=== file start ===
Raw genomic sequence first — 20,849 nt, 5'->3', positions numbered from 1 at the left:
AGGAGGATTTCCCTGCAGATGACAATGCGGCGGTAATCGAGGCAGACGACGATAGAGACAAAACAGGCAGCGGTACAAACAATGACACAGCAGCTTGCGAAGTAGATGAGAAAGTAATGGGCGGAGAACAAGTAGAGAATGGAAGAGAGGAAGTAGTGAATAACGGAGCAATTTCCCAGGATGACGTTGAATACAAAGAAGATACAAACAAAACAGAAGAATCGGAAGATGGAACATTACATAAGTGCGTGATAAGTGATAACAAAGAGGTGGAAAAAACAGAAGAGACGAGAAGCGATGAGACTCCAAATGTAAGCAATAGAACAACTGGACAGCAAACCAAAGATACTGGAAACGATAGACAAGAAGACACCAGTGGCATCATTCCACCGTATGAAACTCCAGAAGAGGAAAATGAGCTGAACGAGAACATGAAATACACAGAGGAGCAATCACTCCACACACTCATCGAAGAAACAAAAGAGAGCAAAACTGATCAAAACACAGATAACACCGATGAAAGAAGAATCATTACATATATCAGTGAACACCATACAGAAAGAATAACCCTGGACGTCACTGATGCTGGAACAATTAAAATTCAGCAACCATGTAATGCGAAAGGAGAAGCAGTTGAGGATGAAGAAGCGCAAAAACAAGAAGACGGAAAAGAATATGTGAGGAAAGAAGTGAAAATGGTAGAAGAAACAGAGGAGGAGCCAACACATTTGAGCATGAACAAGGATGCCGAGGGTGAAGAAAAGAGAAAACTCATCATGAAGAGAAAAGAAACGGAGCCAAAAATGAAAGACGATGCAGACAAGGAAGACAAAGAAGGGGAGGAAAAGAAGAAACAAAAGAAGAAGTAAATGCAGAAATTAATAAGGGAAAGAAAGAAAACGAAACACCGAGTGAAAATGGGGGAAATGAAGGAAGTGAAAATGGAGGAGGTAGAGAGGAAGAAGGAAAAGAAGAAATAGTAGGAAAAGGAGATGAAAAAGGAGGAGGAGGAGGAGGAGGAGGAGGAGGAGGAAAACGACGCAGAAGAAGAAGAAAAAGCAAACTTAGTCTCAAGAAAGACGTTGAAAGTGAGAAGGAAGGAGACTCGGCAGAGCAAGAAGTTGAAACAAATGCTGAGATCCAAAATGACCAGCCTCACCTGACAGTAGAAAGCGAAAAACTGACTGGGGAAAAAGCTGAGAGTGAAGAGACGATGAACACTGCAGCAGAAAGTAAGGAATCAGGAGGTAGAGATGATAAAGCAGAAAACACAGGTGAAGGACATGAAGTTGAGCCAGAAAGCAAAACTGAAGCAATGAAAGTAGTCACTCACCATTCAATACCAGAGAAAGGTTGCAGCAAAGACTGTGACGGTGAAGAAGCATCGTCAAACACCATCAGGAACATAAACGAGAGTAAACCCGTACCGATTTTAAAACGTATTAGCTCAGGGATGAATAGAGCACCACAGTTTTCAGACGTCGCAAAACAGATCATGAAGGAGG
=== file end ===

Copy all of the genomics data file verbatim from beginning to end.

Raw genomic sequence first — 20,849 nt, 5'->3', positions numbered from 1 at the left:
AGGAGGATTTCCCTGCAGATGACAATGCGGCGGTAATCGAGGCAGACGACGATAGAGACAAAACAGGCAGCGGTACAAACAATGACACAGCAGCTTGCGAAGTAGATGAGAAAGTAATGGGCGGAGAACAAGTAGAGAATGGAAGAGAGGAAGTAGTGAATAACGGAGCAATTTCCCAGGATGACGTTGAATACAAAGAAGATACAAACAAAACAGAAGAATCGGAAGATGGAACATTACATAAGTGCGTGATAAGTGATAACAAAGAGGTGGAAAAAACAGAAGAGACGAGAAGCGATGAGACTCCAAATGTAAGCAATAGAACAACTGGACAGCAAACCAAAGATACTGGAAACGATAGACAAGAAGACACCAGTGGCATCATTCCACCGTATGAAACTCCAGAAGAGGAAAATGAGCTGAACGAGAACATGAAATACACAGAGGAGCAATCACTCCACACACTCATCGAAGAAACAAAAGAGAGCAAAACTGATCAAAACACAGATAACACCGATGAAAGAAGAATCATTACATATATCAGTGAACACCATACAGAAAGAATAACCCTGGACGTCACTGATGCTGGAACAATTAAAATTCAGCAACCATGTAATGCGAAAGGAGAAGCAGTTGAGGATGAAGAAGCGCAAAAACAAGAAGACGGAAAAGAATATGTGAGGAAAGAAGTGAAAATGGTAGAAGAAACAGAGGAGGAGCCAACACATTTGAGCATGAACAAGGATGCCGAGGGTGAAGAAAAGAGAAAACTCATCATGAAGAGAAAAGAAACGGAGCCAAAAATGAAAGACGATGCAGACAAGGAAGACAAAGAAGGGGAGGAAAAGAAGAAACAAAAGAAGAAGTAAATGCAGAAATTAATAAGGGAAAGAAAGAAAACGAAACACCGAGTGAAAATGGGGGAAATGAAGGAAGTGAAAATGGAGGAGGTAGAGAGGAAGAAGGAAAAGAAGAAATAGTAGGAAAAGGAGATGAAAAAGGAGGAGGAGGAGGAGGAGGAGGAGGAGGAGGAAAACGACGCAGAAGAAGAAGAAAAAGCAAACTTAGTCTCAAGAAAGACGTTGAAAGTGAGAAGGAAGGAGACTCGGCAGAGCAAGAAGTTGAAACAAATGCTGAGATCCAAAATGACCAGCCTCACCTGACAGTAGAAAGCGAAAAACTGACTGGGGAAAAAGCTGAGAGTGAAGAGACGATGAACACTGCAGCAGAAAGTAAGGAATCAGGAGGTAGAGATGATAAAGCAGAAAACACAGGTGAAGGACATGAAGTTGAGCCAGAAAGCAAAACTGAAGCAATGAAAGTAGTCACTCACCATTCAATACCAGAGAAAGGTTGCAGCAAAGACTGTGACGGTGAAGAAGCATCGTCAAACACCATCAGGAACATAAACGAGAGTAAACCCGTACCGATTTTAAAACGTATTAGCTCAGGGATGAATAGAGCACCACAGTTTTCAGACGTCGCAAAACAGATCATGAAGGAGG